An appreciation of Johnny Berry & The Outliers’ most recent album
If memory doesn’t over-serve, I ran onto Johnny Berry’s music during production of the final print edition of No Depression, too late to do much to…ahem…advance his career. That he lives across the state in Louisville is surprisingly irrelevant; I haven’t been in Kentucky long enough to build such allegiances. But he is a kind man who remembers that I wrote something nice about his previous album online, and keeps inviting me to gigs that are too far away or at just the wrong time (usually both), and so I’ve still not seen him.
The photograph on the credits side of the single page adorning Mr. Berry’s newest album, Bourbon Spearmint & Ice (the ingredients in the mint julep, should that not prove immediately apparent, though I seem to recall there’s supposed to be honey or sugar in the mix, as well) says rather too much about his climb up the ladder of success. Which is to say, best I can tell, he knows where the ladder is, and once (back when he was singing at the Opryland theme park which no longer exists) was close enough to see it. But here he is singing in a small, dark bar that would look to be long on character, strong on pours, and short on remuneration.
And yet, he continues, keeps writing his songs, plays when he can get time away from his family (I think that’s right) and a gig, and I hope the hobby his music career has presumably become at least pays for itself. Actually, I hope I’m simply wrong about all those guesses.
Berry has a deep, resonant voice that reminds me at various times of Ernest Tubb, Johnny Cash, or Junior Brown (especially on the delightful Dave Dudley-esque “Big Lovin'”). Which is to say that he’s a classicist, a tendency confirmed by “Who Shot Sam,” on which George Jones claims one-third of the songwriting credit, and the album’s sole cover. My guess is that had Berry found himself in Austin at the right time he’d have been embraced by the same folks who took to the Derailers and Wayne Hancock, that Don Walser would happily have sung with him, and that he’d be making a better living from his songs than ever he will in Louisville.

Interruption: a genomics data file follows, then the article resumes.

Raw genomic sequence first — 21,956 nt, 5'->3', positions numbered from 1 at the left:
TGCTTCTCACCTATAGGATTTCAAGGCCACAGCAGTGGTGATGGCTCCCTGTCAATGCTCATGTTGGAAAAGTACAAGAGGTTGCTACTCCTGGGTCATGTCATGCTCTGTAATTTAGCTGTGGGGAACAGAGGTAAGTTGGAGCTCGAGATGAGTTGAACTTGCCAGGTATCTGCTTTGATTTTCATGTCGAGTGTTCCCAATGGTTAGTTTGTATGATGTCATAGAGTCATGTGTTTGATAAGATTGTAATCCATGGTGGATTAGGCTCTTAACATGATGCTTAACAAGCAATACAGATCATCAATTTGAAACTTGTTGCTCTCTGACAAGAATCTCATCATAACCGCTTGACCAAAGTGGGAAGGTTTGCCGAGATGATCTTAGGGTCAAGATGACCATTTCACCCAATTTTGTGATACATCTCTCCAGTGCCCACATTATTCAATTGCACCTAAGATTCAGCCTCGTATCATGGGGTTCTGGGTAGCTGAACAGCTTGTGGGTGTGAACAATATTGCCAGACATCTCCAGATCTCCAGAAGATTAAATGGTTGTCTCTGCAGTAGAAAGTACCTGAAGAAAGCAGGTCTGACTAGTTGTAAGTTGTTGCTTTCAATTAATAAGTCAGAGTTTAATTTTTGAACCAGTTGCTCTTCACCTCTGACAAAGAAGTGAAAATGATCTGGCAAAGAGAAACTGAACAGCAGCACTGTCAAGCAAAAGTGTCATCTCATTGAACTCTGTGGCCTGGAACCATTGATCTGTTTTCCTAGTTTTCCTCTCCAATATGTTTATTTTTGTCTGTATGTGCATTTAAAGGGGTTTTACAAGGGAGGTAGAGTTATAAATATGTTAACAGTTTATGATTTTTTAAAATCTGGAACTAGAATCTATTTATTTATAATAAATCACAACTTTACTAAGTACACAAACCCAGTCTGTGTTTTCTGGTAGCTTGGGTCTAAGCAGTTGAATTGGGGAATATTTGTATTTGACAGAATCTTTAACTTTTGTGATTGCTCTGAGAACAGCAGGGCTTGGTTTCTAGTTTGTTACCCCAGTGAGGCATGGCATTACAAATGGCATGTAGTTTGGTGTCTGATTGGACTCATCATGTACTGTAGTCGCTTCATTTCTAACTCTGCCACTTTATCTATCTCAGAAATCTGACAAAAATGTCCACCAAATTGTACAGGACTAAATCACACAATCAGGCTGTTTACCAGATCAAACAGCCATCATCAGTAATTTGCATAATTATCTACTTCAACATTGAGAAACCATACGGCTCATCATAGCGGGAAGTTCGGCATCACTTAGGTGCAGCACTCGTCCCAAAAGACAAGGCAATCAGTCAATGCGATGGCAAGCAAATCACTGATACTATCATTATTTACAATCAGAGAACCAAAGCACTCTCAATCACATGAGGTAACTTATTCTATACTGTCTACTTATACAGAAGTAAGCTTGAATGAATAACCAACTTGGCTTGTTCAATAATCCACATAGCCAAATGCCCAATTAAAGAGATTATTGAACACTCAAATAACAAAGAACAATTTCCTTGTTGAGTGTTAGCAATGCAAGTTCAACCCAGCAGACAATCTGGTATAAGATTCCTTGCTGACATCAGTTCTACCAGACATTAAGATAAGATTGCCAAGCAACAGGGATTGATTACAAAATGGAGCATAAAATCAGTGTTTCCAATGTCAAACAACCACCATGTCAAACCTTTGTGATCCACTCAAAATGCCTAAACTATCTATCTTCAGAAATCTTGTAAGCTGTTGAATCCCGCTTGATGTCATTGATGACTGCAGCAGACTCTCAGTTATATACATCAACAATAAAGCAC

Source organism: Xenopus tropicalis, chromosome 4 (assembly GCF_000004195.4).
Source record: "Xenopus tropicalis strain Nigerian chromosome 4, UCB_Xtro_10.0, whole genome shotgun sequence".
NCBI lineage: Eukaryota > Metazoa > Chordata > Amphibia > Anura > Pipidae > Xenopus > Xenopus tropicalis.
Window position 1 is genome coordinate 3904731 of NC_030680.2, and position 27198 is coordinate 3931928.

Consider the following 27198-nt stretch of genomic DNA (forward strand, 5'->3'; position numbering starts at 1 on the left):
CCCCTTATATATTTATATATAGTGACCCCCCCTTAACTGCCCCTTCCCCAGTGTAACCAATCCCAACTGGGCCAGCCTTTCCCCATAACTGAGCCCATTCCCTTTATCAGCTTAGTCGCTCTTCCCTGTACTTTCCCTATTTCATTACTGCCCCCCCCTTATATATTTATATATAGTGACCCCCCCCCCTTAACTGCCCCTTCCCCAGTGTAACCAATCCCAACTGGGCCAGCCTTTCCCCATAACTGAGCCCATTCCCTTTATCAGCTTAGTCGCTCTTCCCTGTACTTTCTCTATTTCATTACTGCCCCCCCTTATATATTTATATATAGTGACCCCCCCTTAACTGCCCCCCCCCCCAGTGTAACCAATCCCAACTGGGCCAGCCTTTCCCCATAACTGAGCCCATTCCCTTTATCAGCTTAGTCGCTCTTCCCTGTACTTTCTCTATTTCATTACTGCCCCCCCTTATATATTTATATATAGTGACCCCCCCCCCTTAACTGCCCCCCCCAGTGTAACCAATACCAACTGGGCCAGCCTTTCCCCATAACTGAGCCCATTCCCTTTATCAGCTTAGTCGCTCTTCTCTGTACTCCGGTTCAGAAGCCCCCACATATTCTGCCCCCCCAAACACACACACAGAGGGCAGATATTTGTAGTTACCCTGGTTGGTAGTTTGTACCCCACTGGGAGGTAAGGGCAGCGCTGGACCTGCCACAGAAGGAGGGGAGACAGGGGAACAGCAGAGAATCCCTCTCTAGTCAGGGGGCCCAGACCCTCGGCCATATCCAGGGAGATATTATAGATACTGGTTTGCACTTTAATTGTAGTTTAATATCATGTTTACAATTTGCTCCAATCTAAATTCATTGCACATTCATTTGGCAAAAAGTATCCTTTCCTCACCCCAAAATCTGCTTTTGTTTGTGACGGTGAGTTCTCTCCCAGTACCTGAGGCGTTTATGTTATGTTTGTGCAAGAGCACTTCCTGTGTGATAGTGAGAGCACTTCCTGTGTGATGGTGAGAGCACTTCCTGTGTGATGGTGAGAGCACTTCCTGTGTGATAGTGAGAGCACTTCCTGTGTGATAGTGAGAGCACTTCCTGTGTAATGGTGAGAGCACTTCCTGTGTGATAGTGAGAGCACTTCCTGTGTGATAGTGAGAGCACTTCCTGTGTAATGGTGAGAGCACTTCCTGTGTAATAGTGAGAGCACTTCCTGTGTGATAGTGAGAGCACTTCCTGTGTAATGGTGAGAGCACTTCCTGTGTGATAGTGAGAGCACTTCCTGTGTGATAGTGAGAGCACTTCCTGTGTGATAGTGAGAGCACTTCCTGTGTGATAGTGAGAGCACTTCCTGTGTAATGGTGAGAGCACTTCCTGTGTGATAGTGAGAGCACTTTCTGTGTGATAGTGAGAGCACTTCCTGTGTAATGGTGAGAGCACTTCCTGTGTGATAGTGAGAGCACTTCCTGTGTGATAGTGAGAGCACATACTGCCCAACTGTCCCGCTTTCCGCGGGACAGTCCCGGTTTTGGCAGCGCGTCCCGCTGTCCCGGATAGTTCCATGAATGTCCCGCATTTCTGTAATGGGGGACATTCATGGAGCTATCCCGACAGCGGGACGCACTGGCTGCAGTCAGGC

Which is how life goes, and I think, from the text of “These Days (Those Days Are Gone)” he knows and is at peace with that.
All in, though, the opening track, “All the Whiskey in Kentucky,” would make a fine song for somebody like Brad Paisley to rock up a bit, to play for laughs instead of heartache. That’s not a criticism of Berry’s songwriting, it’s a highly theoretical recommendation simply because I’m quite certain nobody in Brad Paisley’s camp reads what I write here, nor cares two shakes of a rat’s tail for what songs I think he should cover. (Or one of the Texas party singers.)
It is not quite my point that I think Johnny Berry should be a big star, or even a mid-sized burnout in the firmament. It’s my point that he’s good, plenty good enough. That, like Dallas Wayne, say, he should have an audience. That every once in a while he hits a song or a line so far out of the park that your ears prick up and wonder why his name’s not better known. And then you listen to “Weekend Willie and Jukebox Charlie” and know where he spends his time, where he works. The audience country music wished to shed in the early 1990s, the audience of the forgotten Americans who work with their hands and dance with their hearts and love with a bottle in their hand. I stereotype, typing quickly, and apologize for that.
But Mr. Berry’s music obliges no apology. This is solid, classical country music, a brief nine songs (just like an old LP) with pathos and humor and a pretty solid vocalist (and some nice keyboard work spliced in, though Floyd Cramer didn’t use what sounds like an electric keyboard). And one of these days I’ll get to see him play. It’s possible that I’ll drink too much that night, and it’s also possible that those days are well behind me.